The next stage of his life slowly ushers in and Scott marries his college sweetheart, Rita with whom he raises Spazzy, their beloved cat. Hand in hand they were slowly building their future together. But the sparkly surface blinds Scott from a dark truth that lurks in the corner of his consciousness as there is no substance to this projection of life together. The I became lost in us, or just in her. So, when offered the chance to join the National Guard, Scott, with his wife’s blessing, decides to follow his inner child’s call to adventure. The military still has an almost magical hold on him; it is shrouded in romanticism and thrill. What is more, the recruiter also flaunts the perspective of good pay and better employment opportunities.

The Midnight Library: A Novel by Matt Haig

Reviewed by Teri Takle

How often do you think about your choices that you make every day? You have to decide if you plan to get out of bed, what to wear, what to eat for breakfast, etc…

Nora Seed has choices about her life almost every second. Her choice of suicide brings her to another reality. Could you imagine every single possibility you could have taken in your life? Would life be different for you? Could you have had a happier and more fulfilling life, or were you doomed from the start?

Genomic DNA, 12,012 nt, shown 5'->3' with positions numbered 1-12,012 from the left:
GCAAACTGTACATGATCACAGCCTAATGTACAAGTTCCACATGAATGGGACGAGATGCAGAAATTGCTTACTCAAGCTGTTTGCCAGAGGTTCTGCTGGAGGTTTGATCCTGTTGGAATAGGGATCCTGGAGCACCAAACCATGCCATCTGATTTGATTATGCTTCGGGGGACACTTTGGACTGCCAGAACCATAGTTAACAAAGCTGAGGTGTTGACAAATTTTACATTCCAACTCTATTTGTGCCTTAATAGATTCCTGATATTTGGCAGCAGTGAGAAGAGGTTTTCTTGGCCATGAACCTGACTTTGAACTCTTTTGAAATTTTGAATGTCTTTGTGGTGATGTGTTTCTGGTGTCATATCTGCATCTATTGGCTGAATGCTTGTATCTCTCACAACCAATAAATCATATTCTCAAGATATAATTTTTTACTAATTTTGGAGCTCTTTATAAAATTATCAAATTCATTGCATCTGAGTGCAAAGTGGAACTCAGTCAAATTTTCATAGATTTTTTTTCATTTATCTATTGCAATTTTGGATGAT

What if there exists a book for every possibility you had chose not to take in your life? Endless opportunities for you that could have been your life?

Would you prefer to read about whether you had chosen to marry, have a family, marry someone else, move across the country, or to a different country? The possibilities are endless.

Leave the World Behind by Rumaan Alam

Reviewed by Teri Takle

New York City residents, Amanda and Clay, need a vacation. Life can be tedious with having a teenaged boy and a daughter. They lead the busy lives of a white middle-classed American family. Amanda selected the perfect vacation home on Long Island in a remote and luxurious area, renting a house with a pool for one week. The home is lovely and better than she had expected.

Their time on Long Island is enjoyable until there is a knock on the door. An older black couple is waiting to enter the house while claiming that this is their home and they want the family to leave.